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Civic Groups Respond to Kansas Supreme Court Ruling on Controversial Voting Laws

Press Release / Last Updated:

TOPEKA, KS — Today, the Kansas Supreme Court issued a decision in LWV Kansas v. Schwab, a case brought by the League of Women Voters of Kansas (LWV Kansas), Loud Light, Kansas Appleseed Center for Law and Justice, and the Topeka Independent Living Resource Center, challenging restrictive voting laws enacted by the Kansas Legislature in 2021.

The court issued rulings on three provisions outlined in the law:

  1. Representation of voter assistance
    The 2021 law made it a crime to “give the appearance of being an election official,” severely limiting civic groups’ ability to register and assist Kansas voters. Justice Stegall’s opinion directed the lower district court to reconsider plaintiffs’ claims against this provision, indicating that the plaintiffs have demonstrated the ability to enjoin this provision of the law.
  2. Signature verification requirement for absentee ballots
    The new law also added new signature requirements for absentee ballots, which have proven in other states to be unreliable and burdensome for voters. The court remanded this decision as well, giving additional standards for the district court to apply towards the signature verification requirements.
  3. Advance (absentee) ballot delivery limitations
    The 2021 law placed a new restriction on how many advance ballots a person could return on behalf of voters, limiting the number to 10. Many Kansans rely upon assistance from civic groups like the plaintiffs to deliver their ballots due to disability or illness. Today’s ruling allows this provision to stand.

“Today’s decision confirms that the 2021 law’s ‘false representation’ provision is likely unconstitutional,” said Martha Pint, president of the League of Women Voters of Kansas. “For three years now, Kansas League of Women Voters volunteers have been forced to severely limit their assistance of voters due to this ambiguous and threatening law. The League’s critical voter assistance work is not a crime, and we are confident this provision will be quickly blocked when the case returns to the district court. We also welcome the high court's decision to reverse the district court’s dismissal of our challenge to the signature verification provisions. We look forward to making our case with respect to that provision in the district court. Unfortunately, today’s decision did not provide the relief we were looking for on the ballot collection provision. Let’s be clear: this law is meant to target the rights of Kansans to make their voices heard. The League will continue to empower and aid Kansas voters in whatever way we can.”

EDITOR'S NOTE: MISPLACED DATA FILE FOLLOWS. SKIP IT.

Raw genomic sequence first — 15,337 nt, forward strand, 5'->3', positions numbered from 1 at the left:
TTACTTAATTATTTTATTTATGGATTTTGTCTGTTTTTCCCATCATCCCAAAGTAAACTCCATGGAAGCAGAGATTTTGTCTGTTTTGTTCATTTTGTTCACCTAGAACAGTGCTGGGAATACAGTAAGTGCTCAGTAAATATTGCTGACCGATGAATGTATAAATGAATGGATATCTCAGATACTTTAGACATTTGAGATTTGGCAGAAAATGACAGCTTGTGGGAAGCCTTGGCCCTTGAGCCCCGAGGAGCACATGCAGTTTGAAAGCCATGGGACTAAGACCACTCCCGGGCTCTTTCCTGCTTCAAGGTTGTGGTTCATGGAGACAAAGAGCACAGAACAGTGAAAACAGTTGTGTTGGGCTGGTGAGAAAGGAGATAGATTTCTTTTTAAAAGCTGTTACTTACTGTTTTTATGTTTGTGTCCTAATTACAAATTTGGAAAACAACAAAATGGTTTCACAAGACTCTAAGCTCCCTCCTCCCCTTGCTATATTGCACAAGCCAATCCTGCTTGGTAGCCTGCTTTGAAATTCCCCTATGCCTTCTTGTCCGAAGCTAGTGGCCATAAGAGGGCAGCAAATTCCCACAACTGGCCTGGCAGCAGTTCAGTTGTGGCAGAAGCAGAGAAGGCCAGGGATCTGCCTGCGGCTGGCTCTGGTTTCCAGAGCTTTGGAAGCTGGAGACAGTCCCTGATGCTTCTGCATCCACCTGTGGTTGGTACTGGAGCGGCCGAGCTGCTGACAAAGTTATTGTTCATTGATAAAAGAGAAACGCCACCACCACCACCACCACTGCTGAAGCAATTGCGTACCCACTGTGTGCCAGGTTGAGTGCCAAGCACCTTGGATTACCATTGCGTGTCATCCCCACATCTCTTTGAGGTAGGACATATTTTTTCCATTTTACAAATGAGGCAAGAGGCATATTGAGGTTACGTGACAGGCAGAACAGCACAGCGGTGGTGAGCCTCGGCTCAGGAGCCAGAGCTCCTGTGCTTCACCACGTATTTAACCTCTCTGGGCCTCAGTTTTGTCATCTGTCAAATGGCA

"We are glad the Kansas Supreme Court unanimously ruled the 2021 voter suppression law overly broad in how it criminalized our free speech right to register voters,” said Davis Hammet, president at Loud Light.  “Our team looks forward to a speedy resolution allowing us to resume the critical work of registering the next generation of Kansans to vote. We are working with our legal team to analyze the next steps regarding signature matching requirements and ballot assistance restrictions in the case where the Court was split 4-3 in their decision.”

“While Kansas Appleseed is pleased the Court recognized the unconstitutionality of the election impersonation statute and we look forward to proving that the signature matching provision violates the equal protection clause at the trial court, we are disappointed that the majority did not find the fundamental protections outlined in the dissent,” said Teresa Woody, litigation director at Kansas Appleseed.

“Signature matching requirements unfairly disadvantage people whose signatures may be impacted by muscular weakness or spasms, low or declining vision, or the aging process. In other words: people who are disabled or aging. We are pleased the Court’s holding will give disabled and aging voters an opportunity to present their concerns for meaningful consideration,” said Ami Hyten, JD, director at the Topeka Independent Living Resource Center.

Read the opinion here.

Read an overview of the case

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